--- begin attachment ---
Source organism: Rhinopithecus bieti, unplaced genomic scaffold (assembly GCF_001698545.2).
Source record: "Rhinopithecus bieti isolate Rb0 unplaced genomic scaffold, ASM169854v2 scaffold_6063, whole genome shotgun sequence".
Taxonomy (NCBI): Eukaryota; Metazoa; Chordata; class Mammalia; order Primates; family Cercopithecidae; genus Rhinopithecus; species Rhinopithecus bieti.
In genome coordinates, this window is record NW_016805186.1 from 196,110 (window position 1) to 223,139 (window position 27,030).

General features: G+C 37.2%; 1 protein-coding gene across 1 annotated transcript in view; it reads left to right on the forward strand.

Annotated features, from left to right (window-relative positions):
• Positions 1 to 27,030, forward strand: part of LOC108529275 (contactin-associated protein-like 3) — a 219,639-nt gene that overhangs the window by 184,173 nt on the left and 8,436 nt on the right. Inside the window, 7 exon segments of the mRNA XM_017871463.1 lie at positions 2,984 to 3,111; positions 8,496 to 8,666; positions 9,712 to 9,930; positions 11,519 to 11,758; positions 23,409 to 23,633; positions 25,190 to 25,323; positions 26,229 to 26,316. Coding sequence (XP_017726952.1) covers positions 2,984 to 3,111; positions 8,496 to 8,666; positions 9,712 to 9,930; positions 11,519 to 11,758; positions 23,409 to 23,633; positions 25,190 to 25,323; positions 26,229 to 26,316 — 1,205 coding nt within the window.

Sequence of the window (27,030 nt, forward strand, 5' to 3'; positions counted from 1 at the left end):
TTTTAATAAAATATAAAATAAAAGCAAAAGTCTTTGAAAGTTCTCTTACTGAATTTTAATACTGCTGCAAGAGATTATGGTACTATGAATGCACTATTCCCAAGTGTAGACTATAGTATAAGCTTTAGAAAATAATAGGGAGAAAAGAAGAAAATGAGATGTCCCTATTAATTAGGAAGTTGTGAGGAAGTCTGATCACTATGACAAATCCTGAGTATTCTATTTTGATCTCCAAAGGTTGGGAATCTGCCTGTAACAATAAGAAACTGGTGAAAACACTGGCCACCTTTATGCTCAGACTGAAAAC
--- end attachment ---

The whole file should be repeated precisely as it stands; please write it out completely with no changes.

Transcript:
Source organism: Rhinopithecus bieti, unplaced genomic scaffold (assembly GCF_001698545.2).
Source record: "Rhinopithecus bieti isolate Rb0 unplaced genomic scaffold, ASM169854v2 scaffold_6063, whole genome shotgun sequence".
Taxonomy (NCBI): Eukaryota; Metazoa; Chordata; class Mammalia; order Primates; family Cercopithecidae; genus Rhinopithecus; species Rhinopithecus bieti.
In genome coordinates, this window is record NW_016805186.1 from 196,110 (window position 1) to 223,139 (window position 27,030).

General features: G+C 37.2%; 1 protein-coding gene across 1 annotated transcript in view; it reads left to right on the forward strand.

Annotated features, from left to right (window-relative positions):
• Positions 1 to 27,030, forward strand: part of LOC108529275 (contactin-associated protein-like 3) — a 219,639-nt gene that overhangs the window by 184,173 nt on the left and 8,436 nt on the right. Inside the window, 7 exon segments of the mRNA XM_017871463.1 lie at positions 2,984 to 3,111; positions 8,496 to 8,666; positions 9,712 to 9,930; positions 11,519 to 11,758; positions 23,409 to 23,633; positions 25,190 to 25,323; positions 26,229 to 26,316. Coding sequence (XP_017726952.1) covers positions 2,984 to 3,111; positions 8,496 to 8,666; positions 9,712 to 9,930; positions 11,519 to 11,758; positions 23,409 to 23,633; positions 25,190 to 25,323; positions 26,229 to 26,316 — 1,205 coding nt within the window.

Sequence of the window (27,030 nt, forward strand, 5' to 3'; positions counted from 1 at the left end):
TTTTAATAAAATATAAAATAAAAGCAAAAGTCTTTGAAAGTTCTCTTACTGAATTTTAATACTGCTGCAAGAGATTATGGTACTATGAATGCACTATTCCCAAGTGTAGACTATAGTATAAGCTTTAGAAAATAATAGGGAGAAAAGAAGAAAATGAGATGTCCCTATTAATTAGGAAGTTGTGAGGAAGTCTGATCACTATGACAAATCCTGAGTATTCTATTTTGATCTCCAAAGGTTGGGAATCTGCCTGTAACAATAAGAAACTGGTGAAAACACTGGCCACCTTTATGCTCAGACTGAAAAC